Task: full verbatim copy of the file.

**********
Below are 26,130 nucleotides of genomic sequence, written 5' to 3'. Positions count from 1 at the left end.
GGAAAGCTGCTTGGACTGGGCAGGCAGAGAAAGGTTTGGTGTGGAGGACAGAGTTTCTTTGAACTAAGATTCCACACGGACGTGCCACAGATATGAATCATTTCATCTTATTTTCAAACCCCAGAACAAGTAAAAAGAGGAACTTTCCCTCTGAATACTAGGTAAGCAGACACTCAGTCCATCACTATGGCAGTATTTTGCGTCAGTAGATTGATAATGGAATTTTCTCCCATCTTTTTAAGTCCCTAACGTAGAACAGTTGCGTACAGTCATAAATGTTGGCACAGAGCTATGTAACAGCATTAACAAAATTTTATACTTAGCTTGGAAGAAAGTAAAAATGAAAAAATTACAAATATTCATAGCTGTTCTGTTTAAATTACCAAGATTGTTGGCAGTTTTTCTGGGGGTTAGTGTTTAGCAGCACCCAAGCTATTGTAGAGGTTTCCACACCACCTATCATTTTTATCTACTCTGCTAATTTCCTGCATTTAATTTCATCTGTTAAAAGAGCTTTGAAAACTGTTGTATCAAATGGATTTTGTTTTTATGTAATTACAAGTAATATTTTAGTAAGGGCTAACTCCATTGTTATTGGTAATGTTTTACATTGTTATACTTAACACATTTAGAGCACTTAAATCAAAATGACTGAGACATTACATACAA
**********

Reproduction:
Below are 26,130 nucleotides of genomic sequence, written 5' to 3'. Positions count from 1 at the left end.
GGAAAGCTGCTTGGACTGGGCAGGCAGAGAAAGGTTTGGTGTGGAGGACAGAGTTTCTTTGAACTAAGATTCCACACGGACGTGCCACAGATATGAATCATTTCATCTTATTTTCAAACCCCAGAACAAGTAAAAAGAGGAACTTTCCCTCTGAATACTAGGTAAGCAGACACTCAGTCCATCACTATGGCAGTATTTTGCGTCAGTAGATTGATAATGGAATTTTCTCCCATCTTTTTAAGTCCCTAACGTAGAACAGTTGCGTACAGTCATAAATGTTGGCACAGAGCTATGTAACAGCATTAACAAAATTTTATACTTAGCTTGGAAGAAAGTAAAAATGAAAAAATTACAAATATTCATAGCTGTTCTGTTTAAATTACCAAGATTGTTGGCAGTTTTTCTGGGGGTTAGTGTTTAGCAGCACCCAAGCTATTGTAGAGGTTTCCACACCACCTATCATTTTTATCTACTCTGCTAATTTCCTGCATTTAATTTCATCTGTTAAAAGAGCTTTGAAAACTGTTGTATCAAATGGATTTTGTTTTTATGTAATTACAAGTAATATTTTAGTAAGGGCTAACTCCATTGTTATTGGTAATGTTTTACATTGTTATACTTAACACATTTAGAGCACTTAAATCAAAATGACTGAGACATTACATACAA